To say that drummer Roy Haynes is the driving force behind this session is an understatement verging on insult.
Haynes has been at the forefront of bop long enough to have earned membership in that elite of founding fathers: Charlie Parker, Dizzy Gillespie, Thelonious Monk, Bud Powell, Clifford Brown, John Coltrane, Miles Davis-all of whom Haynes has played and recorded with extensively. Stylistically he follows in a direct line from Kenny Clarke and Max Roach, and, like Art Blakey and Billy Higgins, Haynes has remained faithful to experimenting in the idiom of bebop.
So it comes as no surprise that Haynes is in complete control of a combo that thrives on no-nonsense hard bop: trumpeter Roy Hargrove, alto saxist Kenny Garrett, pianist Dave Kikoski and bassist Dave Holland. Like their leader, all of the musicians on Birds of a Feather are hard-driving, take-no-prisoners players, perfect for the material they’re working with: six Parker originals and five tunes associated with Bird.
Thanks to the drummerman behind them, the band can be loose and tight at the same time. Focus on the crispness of a head such as “Diverse,” then switch to the contrapuntal give and take of the front line on “Ah Leu Cha.” With his arsenal of dynamic shadings, Haynes is never content with being a mere metronome. Haynes always has something to say on the drums, but he doesn’t dominate or overshadow. He prods, he gooses, he suggests; if there’s a call he has a response.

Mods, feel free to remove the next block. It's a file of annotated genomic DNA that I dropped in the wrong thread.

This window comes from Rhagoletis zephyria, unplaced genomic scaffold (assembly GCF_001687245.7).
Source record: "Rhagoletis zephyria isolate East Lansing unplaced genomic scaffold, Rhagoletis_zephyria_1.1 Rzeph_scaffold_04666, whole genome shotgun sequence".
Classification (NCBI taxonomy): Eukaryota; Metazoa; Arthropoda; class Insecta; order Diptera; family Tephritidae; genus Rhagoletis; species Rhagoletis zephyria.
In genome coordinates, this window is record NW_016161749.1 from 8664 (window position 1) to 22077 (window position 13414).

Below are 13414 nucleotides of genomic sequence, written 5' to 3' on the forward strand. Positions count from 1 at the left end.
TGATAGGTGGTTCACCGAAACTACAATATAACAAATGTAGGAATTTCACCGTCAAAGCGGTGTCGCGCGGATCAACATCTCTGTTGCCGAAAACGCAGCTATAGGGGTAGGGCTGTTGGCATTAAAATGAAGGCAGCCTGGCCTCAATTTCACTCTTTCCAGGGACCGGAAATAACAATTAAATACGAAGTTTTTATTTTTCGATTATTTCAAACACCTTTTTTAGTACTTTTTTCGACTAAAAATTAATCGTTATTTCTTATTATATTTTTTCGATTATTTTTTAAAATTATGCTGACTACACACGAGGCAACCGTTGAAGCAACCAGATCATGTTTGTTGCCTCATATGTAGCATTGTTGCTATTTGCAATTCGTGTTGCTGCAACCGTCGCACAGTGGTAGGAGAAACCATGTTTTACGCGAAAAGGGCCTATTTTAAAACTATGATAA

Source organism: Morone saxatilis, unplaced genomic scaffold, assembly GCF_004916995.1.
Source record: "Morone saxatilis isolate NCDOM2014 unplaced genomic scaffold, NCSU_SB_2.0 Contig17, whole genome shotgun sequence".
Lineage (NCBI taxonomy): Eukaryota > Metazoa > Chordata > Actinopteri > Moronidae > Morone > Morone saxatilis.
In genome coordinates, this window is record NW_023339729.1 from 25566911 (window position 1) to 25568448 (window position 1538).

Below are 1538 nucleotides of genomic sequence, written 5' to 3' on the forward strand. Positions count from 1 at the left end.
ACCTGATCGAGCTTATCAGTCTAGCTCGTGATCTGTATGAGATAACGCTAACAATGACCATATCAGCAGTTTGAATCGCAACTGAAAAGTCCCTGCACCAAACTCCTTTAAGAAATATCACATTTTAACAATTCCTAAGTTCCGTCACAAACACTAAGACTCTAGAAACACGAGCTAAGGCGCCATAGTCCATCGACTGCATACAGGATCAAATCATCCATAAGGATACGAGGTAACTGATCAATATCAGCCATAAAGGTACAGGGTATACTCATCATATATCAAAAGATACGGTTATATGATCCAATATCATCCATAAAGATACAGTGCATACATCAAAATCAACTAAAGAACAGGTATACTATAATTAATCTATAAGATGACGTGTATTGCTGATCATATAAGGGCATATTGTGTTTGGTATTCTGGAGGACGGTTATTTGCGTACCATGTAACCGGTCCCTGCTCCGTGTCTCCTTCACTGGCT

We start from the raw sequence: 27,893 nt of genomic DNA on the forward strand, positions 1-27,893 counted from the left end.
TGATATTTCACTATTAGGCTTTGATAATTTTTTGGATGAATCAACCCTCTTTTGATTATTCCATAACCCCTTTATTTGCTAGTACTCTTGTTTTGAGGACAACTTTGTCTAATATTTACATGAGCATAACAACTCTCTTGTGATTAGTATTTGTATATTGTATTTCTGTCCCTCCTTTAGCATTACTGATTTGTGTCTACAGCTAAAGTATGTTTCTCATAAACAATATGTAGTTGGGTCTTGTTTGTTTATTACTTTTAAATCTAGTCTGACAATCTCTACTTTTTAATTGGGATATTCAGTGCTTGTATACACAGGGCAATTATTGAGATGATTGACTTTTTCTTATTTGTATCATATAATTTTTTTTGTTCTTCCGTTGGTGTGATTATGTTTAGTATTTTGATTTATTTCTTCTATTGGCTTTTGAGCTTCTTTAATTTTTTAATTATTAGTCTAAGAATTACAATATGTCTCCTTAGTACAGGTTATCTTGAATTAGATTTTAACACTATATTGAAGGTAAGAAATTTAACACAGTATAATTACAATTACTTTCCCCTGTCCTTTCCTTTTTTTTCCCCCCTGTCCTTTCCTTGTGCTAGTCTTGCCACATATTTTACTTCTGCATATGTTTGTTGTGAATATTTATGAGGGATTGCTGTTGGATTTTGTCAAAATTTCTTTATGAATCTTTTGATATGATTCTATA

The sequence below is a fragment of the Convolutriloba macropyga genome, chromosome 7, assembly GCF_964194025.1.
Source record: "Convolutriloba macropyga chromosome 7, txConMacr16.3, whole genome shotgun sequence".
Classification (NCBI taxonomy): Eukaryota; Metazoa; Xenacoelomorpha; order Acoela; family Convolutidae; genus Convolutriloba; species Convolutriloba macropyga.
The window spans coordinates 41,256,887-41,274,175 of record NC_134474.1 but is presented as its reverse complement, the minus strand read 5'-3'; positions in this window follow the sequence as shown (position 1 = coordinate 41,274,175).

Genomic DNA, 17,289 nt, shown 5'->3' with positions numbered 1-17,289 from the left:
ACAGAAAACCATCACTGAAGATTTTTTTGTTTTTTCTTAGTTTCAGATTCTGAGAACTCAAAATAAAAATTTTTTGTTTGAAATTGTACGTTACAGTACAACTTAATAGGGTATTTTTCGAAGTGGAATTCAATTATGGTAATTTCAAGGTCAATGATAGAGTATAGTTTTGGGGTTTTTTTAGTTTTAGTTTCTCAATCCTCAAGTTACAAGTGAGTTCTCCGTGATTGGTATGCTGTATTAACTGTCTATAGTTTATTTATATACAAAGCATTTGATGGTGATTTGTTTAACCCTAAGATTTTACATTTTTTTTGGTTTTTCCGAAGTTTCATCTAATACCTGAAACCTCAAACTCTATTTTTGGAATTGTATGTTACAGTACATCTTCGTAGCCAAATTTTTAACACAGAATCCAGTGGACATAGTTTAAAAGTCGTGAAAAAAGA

Haynes is one of the most melodic drummers on this planet. When the tune is “April in Paris,” or the beginning of “The Gypsy,” he provides brush strokes worthy of Cezanne. On “My Heart Belongs to Daddy,” he devises an elaborate intro in which he not only sets the tempo, but he sets the mood. He is virtually part of the front line for “What Is This Thing Called Love?” And once that tune gets launched, Haynes sets a jet-propelled environment in which he quietly explodes behind each soloist without interfering with their playing. The secret lies in the fact that he is always listening, always anticipating, which is the true mark of a swinging control freak-and this is in no way pejorative. As pianist Kikoski told the album’s liner annotator, Nat Hentoff: “The accents Roy does with his different limbs are more complex than anything that came before him. What he plays on drums is the way he lives, the way he talks, the way he walks.”
If Haynes had his way, this tribute to Bird would have been recorded in a club. He loves the excitement of live interaction, as he told writer Chris Slawecki: “Playing is like therapy for me. If I don’t play for a while, when I come back to it I’m like a wild man. You gotta tie me down. It’s like letting a tiger or lion out of his cage. I try to pace myself and not overplay.”
Everyone who plays on Birds of a Feather has grown accustomed to his pace. In fact, even though Haynes will be 76 next spring, his sidemen find themselves trying to match his pace. It conjures up the title of one of the drummer’s recent releases for Dreyfus: When It Haynes It Roars.